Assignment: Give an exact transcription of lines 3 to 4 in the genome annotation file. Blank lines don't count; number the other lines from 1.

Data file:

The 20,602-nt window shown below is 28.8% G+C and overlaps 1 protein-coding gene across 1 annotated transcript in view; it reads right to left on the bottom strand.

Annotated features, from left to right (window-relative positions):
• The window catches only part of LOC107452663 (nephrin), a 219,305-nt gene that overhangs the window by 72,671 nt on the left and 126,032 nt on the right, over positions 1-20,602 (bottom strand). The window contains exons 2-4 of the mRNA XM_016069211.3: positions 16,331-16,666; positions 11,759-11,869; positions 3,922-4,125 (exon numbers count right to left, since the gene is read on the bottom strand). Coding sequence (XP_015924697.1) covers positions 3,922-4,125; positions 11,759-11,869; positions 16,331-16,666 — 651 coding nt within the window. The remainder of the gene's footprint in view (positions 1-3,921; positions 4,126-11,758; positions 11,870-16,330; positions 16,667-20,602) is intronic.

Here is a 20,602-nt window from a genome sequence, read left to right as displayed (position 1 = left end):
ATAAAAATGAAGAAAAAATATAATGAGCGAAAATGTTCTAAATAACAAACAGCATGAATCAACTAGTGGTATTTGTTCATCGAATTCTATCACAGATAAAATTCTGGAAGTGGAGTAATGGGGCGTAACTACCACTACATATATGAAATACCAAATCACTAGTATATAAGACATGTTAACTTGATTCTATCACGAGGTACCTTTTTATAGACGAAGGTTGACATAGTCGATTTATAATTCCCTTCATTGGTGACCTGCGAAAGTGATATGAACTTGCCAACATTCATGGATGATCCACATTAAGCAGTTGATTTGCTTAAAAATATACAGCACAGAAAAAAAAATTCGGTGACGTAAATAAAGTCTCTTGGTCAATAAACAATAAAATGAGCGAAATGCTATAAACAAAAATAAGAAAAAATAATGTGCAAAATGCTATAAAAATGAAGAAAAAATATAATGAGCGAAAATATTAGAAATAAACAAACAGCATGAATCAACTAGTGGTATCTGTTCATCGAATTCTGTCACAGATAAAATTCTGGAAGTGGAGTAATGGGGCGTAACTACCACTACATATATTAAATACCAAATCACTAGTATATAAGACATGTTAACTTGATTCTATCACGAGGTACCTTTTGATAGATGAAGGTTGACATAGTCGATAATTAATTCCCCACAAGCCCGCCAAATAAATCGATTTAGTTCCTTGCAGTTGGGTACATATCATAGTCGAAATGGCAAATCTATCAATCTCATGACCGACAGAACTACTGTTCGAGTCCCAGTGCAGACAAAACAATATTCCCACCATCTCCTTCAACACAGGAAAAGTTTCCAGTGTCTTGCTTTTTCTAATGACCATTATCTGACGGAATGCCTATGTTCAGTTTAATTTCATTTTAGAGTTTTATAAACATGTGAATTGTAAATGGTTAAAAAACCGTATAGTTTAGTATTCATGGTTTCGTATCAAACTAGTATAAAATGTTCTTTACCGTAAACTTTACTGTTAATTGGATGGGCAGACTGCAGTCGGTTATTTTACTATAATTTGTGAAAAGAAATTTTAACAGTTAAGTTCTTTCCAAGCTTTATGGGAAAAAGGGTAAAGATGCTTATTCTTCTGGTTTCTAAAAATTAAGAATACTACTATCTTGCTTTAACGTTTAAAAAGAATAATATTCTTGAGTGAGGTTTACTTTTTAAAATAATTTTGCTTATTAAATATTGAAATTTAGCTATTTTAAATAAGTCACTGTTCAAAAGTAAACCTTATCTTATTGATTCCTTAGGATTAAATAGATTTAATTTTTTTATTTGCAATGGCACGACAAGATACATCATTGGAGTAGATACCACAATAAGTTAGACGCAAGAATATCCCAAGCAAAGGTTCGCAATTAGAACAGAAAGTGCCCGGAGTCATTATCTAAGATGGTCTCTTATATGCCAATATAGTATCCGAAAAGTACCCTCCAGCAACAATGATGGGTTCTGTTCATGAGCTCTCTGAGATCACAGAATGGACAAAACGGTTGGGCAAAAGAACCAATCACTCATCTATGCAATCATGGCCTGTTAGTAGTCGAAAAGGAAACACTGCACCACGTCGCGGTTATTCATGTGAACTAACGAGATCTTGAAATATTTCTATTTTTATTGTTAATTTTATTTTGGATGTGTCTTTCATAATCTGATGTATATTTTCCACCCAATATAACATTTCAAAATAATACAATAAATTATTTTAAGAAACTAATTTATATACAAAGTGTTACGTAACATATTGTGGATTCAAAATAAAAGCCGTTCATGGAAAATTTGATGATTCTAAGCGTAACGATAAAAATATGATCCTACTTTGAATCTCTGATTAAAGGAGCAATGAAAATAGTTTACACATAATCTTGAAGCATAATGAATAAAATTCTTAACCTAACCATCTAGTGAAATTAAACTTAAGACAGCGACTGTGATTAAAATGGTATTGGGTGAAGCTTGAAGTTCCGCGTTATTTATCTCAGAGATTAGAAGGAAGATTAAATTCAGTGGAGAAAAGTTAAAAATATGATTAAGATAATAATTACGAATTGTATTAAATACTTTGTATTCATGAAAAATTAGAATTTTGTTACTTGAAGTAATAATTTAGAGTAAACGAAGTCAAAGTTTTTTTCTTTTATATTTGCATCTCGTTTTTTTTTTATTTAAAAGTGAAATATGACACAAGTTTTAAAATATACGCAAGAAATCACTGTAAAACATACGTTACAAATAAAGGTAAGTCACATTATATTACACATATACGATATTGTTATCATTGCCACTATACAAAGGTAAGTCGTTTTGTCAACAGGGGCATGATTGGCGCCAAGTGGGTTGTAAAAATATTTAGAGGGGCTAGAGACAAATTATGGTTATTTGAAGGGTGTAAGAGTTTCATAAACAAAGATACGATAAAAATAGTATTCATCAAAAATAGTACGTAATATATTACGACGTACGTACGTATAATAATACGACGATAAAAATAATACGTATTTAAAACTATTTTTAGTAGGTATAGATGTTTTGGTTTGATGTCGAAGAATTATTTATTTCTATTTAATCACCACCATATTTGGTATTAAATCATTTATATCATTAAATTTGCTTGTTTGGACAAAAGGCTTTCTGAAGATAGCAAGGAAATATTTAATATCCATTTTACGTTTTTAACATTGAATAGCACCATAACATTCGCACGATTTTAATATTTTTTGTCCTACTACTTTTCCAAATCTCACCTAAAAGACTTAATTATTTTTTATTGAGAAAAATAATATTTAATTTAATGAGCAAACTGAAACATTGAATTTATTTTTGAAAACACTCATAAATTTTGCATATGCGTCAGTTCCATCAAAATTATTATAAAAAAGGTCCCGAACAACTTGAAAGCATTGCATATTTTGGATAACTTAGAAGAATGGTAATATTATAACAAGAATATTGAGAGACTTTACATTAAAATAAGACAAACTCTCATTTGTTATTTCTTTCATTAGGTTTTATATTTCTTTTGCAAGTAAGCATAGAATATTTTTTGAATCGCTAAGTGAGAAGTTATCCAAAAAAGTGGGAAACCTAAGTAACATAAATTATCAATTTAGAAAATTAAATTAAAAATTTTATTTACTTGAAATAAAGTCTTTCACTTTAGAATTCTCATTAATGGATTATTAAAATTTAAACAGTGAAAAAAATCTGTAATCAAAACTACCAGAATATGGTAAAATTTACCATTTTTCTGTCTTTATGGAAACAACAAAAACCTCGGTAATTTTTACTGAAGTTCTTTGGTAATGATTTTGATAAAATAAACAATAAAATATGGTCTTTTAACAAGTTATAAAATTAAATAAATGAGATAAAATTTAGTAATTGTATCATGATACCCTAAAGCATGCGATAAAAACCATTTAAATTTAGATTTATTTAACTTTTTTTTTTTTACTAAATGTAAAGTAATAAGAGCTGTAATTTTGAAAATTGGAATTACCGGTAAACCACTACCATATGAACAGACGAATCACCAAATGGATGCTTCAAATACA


• The window catches only part of LOC107452663 (nephrin), a 219,305-nt gene that overhangs the window by 72,671 nt on the left and 126,032 nt on the right, over positions 1-20,602 (bottom strand). The window contains exons 2-4 of the mRNA XM_016069211.3: positions 16,331-16,666; positions 11,759-11,869; positions 3,922-4,125 (exon numbers count right to left, since the gene is read on the bottom strand). Coding sequence (XP_015924697.1) covers positions 3,922-4,125; positions 11,759-11,869; positions 16,331-16,666 — 651 coding nt within the window. The remainder of the gene's footprint in view (positions 1-3,921; positions 4,126-11,758; positions 11,870-16,330; positions 16,667-20,602) is intronic.

Here is a 20,602-nt window from a genome sequence, read left to right as displayed (position 1 = left end):